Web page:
>>> Agreed on performance. Doing some more Googling seems to have mixed
>>> opinions on whether UUIDs performance is worse or not. If this is a
>>> significant reason to switch, I agree we should test out the performance.
>>> Regarding the disk size, I think using UUIDs is cumulative. Larger PKs
>>> mean bigger index sizes, bigger FKs, etc. I agree that it’s probably not a
>>> major concern but I wouldn’t say it’s trivial.
>>> David
>>> On Thu, May 24, 2018 at 11:27 AM, Sean Myers <sean.myers at redhat.com>
>>> wrote:
>>>> Responses inline.
>>>> On 05/23/2018 02:26 PM, David Davis wrote:
>>>> > Before the release of Pulp 3.0 GA, I think it’s worth just checking
>>>> in to
>>>> > make sure we want to use UUIDs over integer based IDs. Changing from
>>>> UUIDs
>>>> > to ints would be a very easy change at this point  (1-2 lines of
>>>> code) but
>>>> > after GA ships, it would be hard if not impossible to switch.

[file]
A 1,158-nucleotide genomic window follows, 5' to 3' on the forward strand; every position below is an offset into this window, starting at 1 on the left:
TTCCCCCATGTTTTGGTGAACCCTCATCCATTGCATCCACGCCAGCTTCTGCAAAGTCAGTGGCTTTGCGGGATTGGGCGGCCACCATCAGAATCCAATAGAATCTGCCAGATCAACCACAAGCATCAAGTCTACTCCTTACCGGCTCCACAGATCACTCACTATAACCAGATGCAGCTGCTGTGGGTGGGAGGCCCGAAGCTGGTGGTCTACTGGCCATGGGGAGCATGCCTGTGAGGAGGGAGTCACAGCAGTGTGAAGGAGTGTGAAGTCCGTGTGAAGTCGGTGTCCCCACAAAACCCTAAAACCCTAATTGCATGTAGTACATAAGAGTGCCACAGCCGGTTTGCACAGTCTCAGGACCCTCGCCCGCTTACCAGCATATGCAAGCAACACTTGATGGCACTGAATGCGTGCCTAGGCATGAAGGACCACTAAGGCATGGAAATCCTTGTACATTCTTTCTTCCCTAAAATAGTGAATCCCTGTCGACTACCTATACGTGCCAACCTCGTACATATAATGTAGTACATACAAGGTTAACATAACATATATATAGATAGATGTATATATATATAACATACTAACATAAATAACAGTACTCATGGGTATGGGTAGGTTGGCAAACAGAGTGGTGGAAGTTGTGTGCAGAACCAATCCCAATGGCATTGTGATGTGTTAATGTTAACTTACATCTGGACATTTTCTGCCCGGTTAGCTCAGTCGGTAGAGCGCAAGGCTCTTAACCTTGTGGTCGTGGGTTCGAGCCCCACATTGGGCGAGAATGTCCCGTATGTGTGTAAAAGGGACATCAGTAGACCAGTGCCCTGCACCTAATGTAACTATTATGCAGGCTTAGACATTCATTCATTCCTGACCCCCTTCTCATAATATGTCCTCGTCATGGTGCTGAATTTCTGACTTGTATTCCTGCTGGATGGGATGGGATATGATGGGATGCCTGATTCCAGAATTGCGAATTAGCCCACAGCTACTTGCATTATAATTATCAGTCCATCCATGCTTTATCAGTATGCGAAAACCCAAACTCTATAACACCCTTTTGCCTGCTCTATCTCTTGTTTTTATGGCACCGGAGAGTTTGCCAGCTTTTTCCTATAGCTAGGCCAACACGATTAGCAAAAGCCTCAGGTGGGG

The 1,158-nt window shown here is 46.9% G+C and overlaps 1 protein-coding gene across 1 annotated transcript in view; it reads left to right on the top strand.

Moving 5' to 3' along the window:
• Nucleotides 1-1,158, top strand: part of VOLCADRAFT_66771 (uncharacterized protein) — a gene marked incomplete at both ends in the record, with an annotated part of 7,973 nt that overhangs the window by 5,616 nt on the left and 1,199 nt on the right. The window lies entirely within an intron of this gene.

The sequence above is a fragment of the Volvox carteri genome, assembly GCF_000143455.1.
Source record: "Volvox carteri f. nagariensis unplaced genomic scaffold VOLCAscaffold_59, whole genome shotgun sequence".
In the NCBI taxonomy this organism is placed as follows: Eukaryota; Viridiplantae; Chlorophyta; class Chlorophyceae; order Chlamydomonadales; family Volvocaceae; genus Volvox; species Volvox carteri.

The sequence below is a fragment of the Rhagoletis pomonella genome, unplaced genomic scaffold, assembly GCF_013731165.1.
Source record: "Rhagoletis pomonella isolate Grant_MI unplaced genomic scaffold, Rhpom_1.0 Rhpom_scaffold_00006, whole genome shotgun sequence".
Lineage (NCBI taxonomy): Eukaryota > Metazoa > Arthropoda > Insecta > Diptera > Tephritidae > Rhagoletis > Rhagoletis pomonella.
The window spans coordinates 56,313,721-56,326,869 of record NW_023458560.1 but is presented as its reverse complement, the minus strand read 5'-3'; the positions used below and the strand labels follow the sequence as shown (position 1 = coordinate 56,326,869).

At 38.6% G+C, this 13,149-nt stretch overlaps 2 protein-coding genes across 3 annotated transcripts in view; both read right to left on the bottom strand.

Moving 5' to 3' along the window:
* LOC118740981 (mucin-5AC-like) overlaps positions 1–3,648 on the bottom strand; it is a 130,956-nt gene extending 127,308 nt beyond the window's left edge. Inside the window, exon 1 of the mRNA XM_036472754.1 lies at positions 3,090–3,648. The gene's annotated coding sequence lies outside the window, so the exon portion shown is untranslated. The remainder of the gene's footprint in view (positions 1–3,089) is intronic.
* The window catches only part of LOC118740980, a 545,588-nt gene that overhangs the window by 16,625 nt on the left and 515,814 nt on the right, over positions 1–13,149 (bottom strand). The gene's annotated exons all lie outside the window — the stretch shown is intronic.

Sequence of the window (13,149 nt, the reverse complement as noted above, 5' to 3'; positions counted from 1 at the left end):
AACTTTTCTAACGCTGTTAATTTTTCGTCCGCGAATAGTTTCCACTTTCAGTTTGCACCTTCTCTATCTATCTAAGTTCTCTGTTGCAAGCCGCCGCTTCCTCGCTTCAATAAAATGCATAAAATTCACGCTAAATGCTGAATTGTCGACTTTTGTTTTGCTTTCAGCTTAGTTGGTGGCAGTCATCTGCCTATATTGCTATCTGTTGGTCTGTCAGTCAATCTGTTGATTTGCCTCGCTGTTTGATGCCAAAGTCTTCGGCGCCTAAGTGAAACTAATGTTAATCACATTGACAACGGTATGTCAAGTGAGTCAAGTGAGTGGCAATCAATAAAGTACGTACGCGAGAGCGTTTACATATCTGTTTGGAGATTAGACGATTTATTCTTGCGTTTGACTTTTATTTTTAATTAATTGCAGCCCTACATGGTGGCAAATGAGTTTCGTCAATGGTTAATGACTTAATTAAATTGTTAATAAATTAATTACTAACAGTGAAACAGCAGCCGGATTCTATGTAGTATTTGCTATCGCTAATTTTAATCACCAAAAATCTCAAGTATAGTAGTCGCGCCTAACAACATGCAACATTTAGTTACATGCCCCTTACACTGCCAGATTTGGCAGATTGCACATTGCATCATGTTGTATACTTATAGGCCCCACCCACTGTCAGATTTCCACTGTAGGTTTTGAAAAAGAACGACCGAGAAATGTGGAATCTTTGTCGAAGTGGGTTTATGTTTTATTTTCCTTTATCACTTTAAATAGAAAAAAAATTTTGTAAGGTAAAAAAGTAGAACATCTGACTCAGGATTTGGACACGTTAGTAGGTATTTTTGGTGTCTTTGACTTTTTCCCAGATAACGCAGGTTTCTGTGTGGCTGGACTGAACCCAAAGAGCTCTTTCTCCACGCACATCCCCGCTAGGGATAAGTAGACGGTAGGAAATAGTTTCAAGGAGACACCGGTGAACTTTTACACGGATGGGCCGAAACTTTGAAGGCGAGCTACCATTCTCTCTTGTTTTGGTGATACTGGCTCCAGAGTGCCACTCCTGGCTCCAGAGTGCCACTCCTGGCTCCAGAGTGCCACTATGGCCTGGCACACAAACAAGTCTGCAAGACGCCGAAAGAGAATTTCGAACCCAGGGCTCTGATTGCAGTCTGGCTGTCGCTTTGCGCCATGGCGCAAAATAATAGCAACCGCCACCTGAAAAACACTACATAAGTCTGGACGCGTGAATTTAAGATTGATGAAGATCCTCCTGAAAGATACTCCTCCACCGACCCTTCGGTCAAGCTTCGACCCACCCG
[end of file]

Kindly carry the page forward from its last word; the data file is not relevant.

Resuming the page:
>>>> >
>>>> > I think there are a number of reasons why we might want to consider
>>>> integer
>>>> > IDs:
>>>> >
>>>> > - Better performance all around for inserts[0], searches, indexing,
>>>> etc
>>>> I don't really care either way, but it's worth pointing out that UUIDs
>>>> are
>>>> integers (in the sense that the entire internet can be reduced to a
>>>> single
>>>> integer since it's all just bits). To the best of my knowledge they are
>>>> equally
>>>> performant to integers and stored in similar ways in Postgres.
>>>> You linked a MySQL experiment, done using a version of MySQL that is
>>>> nearly 10
>>>> years old. If there are concerns about the performance of UUID PKs vs.
>>>> int PKs
>>>> in Pulp, we should compare apples to apples and profile Pulp using UUID
>>>> PKs,
>>>> profile Pulp using integer PKs, and then compare the two.
>>>> In my small-scale testing (100,000 randomly generated content rows of a
>>>> proto-RPM content model, 1000 repositories randomly related to each, no
>>>> db funny
>>>> business beyond enforced uniqueness constraints), there was either no
>>>> difference, or what difference there was fell into the margin of error.
>>>> > - Less storage required (4 bytes for int vs 16 byes for UUIDs)
>>>> Well, okay...UUIDs are *huge* integers. But it's the length of an IPv6